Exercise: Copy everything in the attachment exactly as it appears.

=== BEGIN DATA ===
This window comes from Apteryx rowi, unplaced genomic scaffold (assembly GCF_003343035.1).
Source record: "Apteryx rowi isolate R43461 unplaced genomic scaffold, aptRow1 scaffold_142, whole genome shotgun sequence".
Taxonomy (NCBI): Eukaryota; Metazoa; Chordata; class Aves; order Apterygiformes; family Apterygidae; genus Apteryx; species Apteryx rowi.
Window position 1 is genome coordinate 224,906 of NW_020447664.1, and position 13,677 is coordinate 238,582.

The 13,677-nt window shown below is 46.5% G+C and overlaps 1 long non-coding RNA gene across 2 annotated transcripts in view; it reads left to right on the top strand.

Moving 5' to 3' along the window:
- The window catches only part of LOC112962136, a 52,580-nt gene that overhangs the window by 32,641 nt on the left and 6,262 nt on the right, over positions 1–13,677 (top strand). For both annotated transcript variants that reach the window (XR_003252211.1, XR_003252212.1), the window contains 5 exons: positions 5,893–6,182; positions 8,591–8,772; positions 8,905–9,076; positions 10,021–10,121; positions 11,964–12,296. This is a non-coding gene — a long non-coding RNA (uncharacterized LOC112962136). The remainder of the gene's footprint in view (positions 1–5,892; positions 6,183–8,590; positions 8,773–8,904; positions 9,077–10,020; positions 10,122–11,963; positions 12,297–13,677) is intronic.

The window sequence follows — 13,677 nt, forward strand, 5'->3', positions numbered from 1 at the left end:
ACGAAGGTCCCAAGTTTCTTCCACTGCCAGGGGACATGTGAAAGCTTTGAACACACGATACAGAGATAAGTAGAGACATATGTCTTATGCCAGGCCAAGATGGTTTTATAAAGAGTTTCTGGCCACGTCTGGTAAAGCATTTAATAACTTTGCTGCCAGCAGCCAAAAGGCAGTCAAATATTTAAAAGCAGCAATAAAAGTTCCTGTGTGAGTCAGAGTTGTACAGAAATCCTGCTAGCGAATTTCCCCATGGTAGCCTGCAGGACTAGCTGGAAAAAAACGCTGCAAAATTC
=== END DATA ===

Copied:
This window comes from Apteryx rowi, unplaced genomic scaffold (assembly GCF_003343035.1).
Source record: "Apteryx rowi isolate R43461 unplaced genomic scaffold, aptRow1 scaffold_142, whole genome shotgun sequence".
Taxonomy (NCBI): Eukaryota; Metazoa; Chordata; class Aves; order Apterygiformes; family Apterygidae; genus Apteryx; species Apteryx rowi.
Window position 1 is genome coordinate 224,906 of NW_020447664.1, and position 13,677 is coordinate 238,582.

The 13,677-nt window shown below is 46.5% G+C and overlaps 1 long non-coding RNA gene across 2 annotated transcripts in view; it reads left to right on the top strand.

Moving 5' to 3' along the window:
- The window catches only part of LOC112962136, a 52,580-nt gene that overhangs the window by 32,641 nt on the left and 6,262 nt on the right, over positions 1–13,677 (top strand). For both annotated transcript variants that reach the window (XR_003252211.1, XR_003252212.1), the window contains 5 exons: positions 5,893–6,182; positions 8,591–8,772; positions 8,905–9,076; positions 10,021–10,121; positions 11,964–12,296. This is a non-coding gene — a long non-coding RNA (uncharacterized LOC112962136). The remainder of the gene's footprint in view (positions 1–5,892; positions 6,183–8,590; positions 8,773–8,904; positions 9,077–10,020; positions 10,122–11,963; positions 12,297–13,677) is intronic.

The window sequence follows — 13,677 nt, forward strand, 5'->3', positions numbered from 1 at the left end:
ACGAAGGTCCCAAGTTTCTTCCACTGCCAGGGGACATGTGAAAGCTTTGAACACACGATACAGAGATAAGTAGAGACATATGTCTTATGCCAGGCCAAGATGGTTTTATAAAGAGTTTCTGGCCACGTCTGGTAAAGCATTTAATAACTTTGCTGCCAGCAGCCAAAAGGCAGTCAAATATTTAAAAGCAGCAATAAAAGTTCCTGTGTGAGTCAGAGTTGTACAGAAATCCTGCTAGCGAATTTCCCCATGGTAGCCTGCAGGACTAGCTGGAAAAAAACGCTGCAAAATTC